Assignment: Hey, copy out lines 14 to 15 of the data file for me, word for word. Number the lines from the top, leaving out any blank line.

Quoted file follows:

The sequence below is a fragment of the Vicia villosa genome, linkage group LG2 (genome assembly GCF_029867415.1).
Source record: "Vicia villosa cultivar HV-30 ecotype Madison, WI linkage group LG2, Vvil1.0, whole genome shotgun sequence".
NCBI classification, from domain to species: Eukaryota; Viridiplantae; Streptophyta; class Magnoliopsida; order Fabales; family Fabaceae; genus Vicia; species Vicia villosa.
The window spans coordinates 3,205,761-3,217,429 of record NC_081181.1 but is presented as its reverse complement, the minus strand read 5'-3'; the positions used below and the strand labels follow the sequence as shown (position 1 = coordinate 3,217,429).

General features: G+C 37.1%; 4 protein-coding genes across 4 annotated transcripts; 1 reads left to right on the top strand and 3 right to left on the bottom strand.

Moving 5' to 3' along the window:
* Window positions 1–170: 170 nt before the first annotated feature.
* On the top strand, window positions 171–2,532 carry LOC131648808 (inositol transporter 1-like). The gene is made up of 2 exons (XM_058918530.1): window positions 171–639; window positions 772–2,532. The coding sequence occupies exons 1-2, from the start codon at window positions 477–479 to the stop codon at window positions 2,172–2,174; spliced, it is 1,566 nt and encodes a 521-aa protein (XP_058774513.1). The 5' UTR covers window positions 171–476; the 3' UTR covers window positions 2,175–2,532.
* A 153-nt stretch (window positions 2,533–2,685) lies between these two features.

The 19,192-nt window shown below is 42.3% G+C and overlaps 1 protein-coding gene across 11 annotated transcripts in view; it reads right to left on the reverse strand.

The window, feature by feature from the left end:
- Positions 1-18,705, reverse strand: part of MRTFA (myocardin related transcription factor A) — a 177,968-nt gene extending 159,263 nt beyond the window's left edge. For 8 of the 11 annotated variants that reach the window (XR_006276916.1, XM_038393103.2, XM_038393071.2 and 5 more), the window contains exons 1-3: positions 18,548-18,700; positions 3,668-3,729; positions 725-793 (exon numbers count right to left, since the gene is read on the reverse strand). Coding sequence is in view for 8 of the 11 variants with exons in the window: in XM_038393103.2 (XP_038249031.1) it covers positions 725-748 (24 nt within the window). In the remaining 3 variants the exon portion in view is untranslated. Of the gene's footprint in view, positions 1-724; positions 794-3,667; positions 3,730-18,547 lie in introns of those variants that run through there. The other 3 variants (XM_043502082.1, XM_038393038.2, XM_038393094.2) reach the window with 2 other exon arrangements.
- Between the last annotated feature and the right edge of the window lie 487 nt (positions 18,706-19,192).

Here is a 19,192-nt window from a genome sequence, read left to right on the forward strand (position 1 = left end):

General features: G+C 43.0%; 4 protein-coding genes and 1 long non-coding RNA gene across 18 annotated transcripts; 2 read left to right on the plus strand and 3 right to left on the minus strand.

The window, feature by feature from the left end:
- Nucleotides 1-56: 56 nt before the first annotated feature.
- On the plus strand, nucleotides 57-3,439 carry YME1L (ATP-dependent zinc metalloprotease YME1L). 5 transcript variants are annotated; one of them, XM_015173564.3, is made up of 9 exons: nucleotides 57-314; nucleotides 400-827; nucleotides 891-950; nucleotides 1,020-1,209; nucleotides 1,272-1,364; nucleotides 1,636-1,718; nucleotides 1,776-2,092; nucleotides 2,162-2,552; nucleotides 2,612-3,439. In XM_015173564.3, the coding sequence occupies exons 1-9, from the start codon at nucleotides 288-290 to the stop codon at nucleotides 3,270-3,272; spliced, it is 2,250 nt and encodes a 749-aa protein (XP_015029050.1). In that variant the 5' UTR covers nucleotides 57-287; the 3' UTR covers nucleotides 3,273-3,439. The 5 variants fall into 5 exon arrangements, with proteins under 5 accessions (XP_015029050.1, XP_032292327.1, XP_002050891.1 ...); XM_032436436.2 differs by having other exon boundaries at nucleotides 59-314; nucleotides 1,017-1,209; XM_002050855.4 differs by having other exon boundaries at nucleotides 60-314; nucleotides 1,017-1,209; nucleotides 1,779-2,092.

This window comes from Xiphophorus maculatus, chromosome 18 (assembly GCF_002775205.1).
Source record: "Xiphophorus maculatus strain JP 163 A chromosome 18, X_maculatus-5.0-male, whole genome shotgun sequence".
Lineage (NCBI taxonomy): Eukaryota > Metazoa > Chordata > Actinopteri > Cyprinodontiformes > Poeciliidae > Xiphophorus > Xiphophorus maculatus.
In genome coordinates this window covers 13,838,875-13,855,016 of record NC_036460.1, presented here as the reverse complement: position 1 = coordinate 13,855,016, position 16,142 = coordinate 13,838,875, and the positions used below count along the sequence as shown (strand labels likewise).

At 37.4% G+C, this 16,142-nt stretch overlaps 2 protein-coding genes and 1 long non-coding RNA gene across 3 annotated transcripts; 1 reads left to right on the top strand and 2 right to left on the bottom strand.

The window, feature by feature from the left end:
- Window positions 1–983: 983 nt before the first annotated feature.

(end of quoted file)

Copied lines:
Here is a 19,192-nt window from a genome sequence, read left to right on the forward strand (position 1 = left end):

General features: G+C 43.0%; 4 protein-coding genes and 1 long non-coding RNA gene across 18 annotated transcripts; 2 read left to right on the plus strand and 3 right to left on the minus strand.